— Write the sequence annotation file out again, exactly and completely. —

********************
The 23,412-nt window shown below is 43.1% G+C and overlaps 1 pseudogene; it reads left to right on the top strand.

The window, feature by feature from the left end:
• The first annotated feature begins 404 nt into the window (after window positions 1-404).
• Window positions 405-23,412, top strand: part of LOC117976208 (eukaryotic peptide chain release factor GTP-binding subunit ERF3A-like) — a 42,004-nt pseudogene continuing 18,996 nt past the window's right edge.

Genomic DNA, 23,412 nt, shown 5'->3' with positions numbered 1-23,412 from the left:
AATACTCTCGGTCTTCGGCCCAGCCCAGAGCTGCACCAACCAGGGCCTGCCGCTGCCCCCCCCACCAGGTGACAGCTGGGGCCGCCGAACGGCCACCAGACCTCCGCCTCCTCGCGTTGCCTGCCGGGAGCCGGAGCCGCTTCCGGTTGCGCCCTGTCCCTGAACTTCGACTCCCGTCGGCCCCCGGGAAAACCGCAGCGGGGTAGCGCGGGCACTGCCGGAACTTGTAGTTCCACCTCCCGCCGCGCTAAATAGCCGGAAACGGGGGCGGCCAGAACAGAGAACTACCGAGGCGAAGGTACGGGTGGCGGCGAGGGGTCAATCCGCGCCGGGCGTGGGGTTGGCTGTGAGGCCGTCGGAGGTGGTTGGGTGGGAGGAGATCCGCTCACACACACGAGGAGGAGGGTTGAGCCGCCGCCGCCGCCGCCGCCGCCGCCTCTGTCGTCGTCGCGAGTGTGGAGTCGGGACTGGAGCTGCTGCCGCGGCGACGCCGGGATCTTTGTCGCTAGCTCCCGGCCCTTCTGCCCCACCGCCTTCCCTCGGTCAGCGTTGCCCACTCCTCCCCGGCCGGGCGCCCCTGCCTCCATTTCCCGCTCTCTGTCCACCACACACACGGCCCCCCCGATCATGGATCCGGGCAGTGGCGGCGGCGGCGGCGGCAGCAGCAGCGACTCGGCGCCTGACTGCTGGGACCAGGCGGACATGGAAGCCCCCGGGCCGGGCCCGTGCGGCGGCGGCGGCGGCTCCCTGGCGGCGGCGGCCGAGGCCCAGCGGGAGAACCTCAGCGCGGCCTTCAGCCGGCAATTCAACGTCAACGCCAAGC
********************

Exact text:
The 23,412-nt window shown below is 43.1% G+C and overlaps 1 pseudogene; it reads left to right on the top strand.

The window, feature by feature from the left end:
• The first annotated feature begins 404 nt into the window (after window positions 1-404).
• Window positions 405-23,412, top strand: part of LOC117976208 (eukaryotic peptide chain release factor GTP-binding subunit ERF3A-like) — a 42,004-nt pseudogene continuing 18,996 nt past the window's right edge.

Genomic DNA, 23,412 nt, shown 5'->3' with positions numbered 1-23,412 from the left:
AATACTCTCGGTCTTCGGCCCAGCCCAGAGCTGCACCAACCAGGGCCTGCCGCTGCCCCCCCCACCAGGTGACAGCTGGGGCCGCCGAACGGCCACCAGACCTCCGCCTCCTCGCGTTGCCTGCCGGGAGCCGGAGCCGCTTCCGGTTGCGCCCTGTCCCTGAACTTCGACTCCCGTCGGCCCCCGGGAAAACCGCAGCGGGGTAGCGCGGGCACTGCCGGAACTTGTAGTTCCACCTCCCGCCGCGCTAAATAGCCGGAAACGGGGGCGGCCAGAACAGAGAACTACCGAGGCGAAGGTACGGGTGGCGGCGAGGGGTCAATCCGCGCCGGGCGTGGGGTTGGCTGTGAGGCCGTCGGAGGTGGTTGGGTGGGAGGAGATCCGCTCACACACACGAGGAGGAGGGTTGAGCCGCCGCCGCCGCCGCCGCCGCCGCCTCTGTCGTCGTCGCGAGTGTGGAGTCGGGACTGGAGCTGCTGCCGCGGCGACGCCGGGATCTTTGTCGCTAGCTCCCGGCCCTTCTGCCCCACCGCCTTCCCTCGGTCAGCGTTGCCCACTCCTCCCCGGCCGGGCGCCCCTGCCTCCATTTCCCGCTCTCTGTCCACCACACACACGGCCCCCCCGATCATGGATCCGGGCAGTGGCGGCGGCGGCGGCGGCAGCAGCAGCGACTCGGCGCCTGACTGCTGGGACCAGGCGGACATGGAAGCCCCCGGGCCGGGCCCGTGCGGCGGCGGCGGCGGCTCCCTGGCGGCGGCGGCCGAGGCCCAGCGGGAGAACCTCAGCGCGGCCTTCAGCCGGCAATTCAACGTCAACGCCAAGC